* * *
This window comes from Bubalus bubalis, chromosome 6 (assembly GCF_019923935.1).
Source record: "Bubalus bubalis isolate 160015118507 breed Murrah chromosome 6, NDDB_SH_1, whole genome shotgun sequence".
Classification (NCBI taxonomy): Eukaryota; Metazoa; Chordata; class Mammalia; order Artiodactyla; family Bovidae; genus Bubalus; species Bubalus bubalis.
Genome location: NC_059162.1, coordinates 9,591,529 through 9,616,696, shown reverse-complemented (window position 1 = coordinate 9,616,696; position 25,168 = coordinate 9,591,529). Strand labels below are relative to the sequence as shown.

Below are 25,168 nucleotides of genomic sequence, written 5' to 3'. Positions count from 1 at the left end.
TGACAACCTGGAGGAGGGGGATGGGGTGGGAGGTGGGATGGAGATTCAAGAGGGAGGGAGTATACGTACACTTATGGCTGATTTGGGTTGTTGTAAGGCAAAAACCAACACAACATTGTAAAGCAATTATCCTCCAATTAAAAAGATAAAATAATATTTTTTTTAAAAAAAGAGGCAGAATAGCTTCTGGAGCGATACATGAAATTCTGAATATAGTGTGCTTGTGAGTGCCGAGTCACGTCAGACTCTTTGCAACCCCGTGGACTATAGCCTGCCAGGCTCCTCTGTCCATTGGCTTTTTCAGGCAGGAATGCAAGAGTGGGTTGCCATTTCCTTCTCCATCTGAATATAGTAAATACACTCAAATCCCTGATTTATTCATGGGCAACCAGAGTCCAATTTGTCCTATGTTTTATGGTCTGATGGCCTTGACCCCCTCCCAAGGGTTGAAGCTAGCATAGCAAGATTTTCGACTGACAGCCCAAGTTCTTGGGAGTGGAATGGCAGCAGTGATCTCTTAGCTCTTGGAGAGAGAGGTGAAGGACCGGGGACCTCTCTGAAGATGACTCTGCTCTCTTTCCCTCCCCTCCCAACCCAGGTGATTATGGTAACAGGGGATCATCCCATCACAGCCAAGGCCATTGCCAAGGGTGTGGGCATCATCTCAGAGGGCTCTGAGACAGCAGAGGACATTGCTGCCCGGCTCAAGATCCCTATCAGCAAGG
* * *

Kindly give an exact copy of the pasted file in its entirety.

This window comes from Bubalus bubalis, chromosome 6 (assembly GCF_019923935.1).
Source record: "Bubalus bubalis isolate 160015118507 breed Murrah chromosome 6, NDDB_SH_1, whole genome shotgun sequence".
Classification (NCBI taxonomy): Eukaryota; Metazoa; Chordata; class Mammalia; order Artiodactyla; family Bovidae; genus Bubalus; species Bubalus bubalis.
Genome location: NC_059162.1, coordinates 9,591,529 through 9,616,696, shown reverse-complemented (window position 1 = coordinate 9,616,696; position 25,168 = coordinate 9,591,529). Strand labels below are relative to the sequence as shown.

Below are 25,168 nucleotides of genomic sequence, written 5' to 3'. Positions count from 1 at the left end.
TGACAACCTGGAGGAGGGGGATGGGGTGGGAGGTGGGATGGAGATTCAAGAGGGAGGGAGTATACGTACACTTATGGCTGATTTGGGTTGTTGTAAGGCAAAAACCAACACAACATTGTAAAGCAATTATCCTCCAATTAAAAAGATAAAATAATATTTTTTTTAAAAAAAGAGGCAGAATAGCTTCTGGAGCGATACATGAAATTCTGAATATAGTGTGCTTGTGAGTGCCGAGTCACGTCAGACTCTTTGCAACCCCGTGGACTATAGCCTGCCAGGCTCCTCTGTCCATTGGCTTTTTCAGGCAGGAATGCAAGAGTGGGTTGCCATTTCCTTCTCCATCTGAATATAGTAAATACACTCAAATCCCTGATTTATTCATGGGCAACCAGAGTCCAATTTGTCCTATGTTTTATGGTCTGATGGCCTTGACCCCCTCCCAAGGGTTGAAGCTAGCATAGCAAGATTTTCGACTGACAGCCCAAGTTCTTGGGAGTGGAATGGCAGCAGTGATCTCTTAGCTCTTGGAGAGAGAGGTGAAGGACCGGGGACCTCTCTGAAGATGACTCTGCTCTCTTTCCCTCCCCTCCCAACCCAGGTGATTATGGTAACAGGGGATCATCCCATCACAGCCAAGGCCATTGCCAAGGGTGTGGGCATCATCTCAGAGGGCTCTGAGACAGCAGAGGACATTGCTGCCCGGCTCAAGATCCCTATCAGCAAGG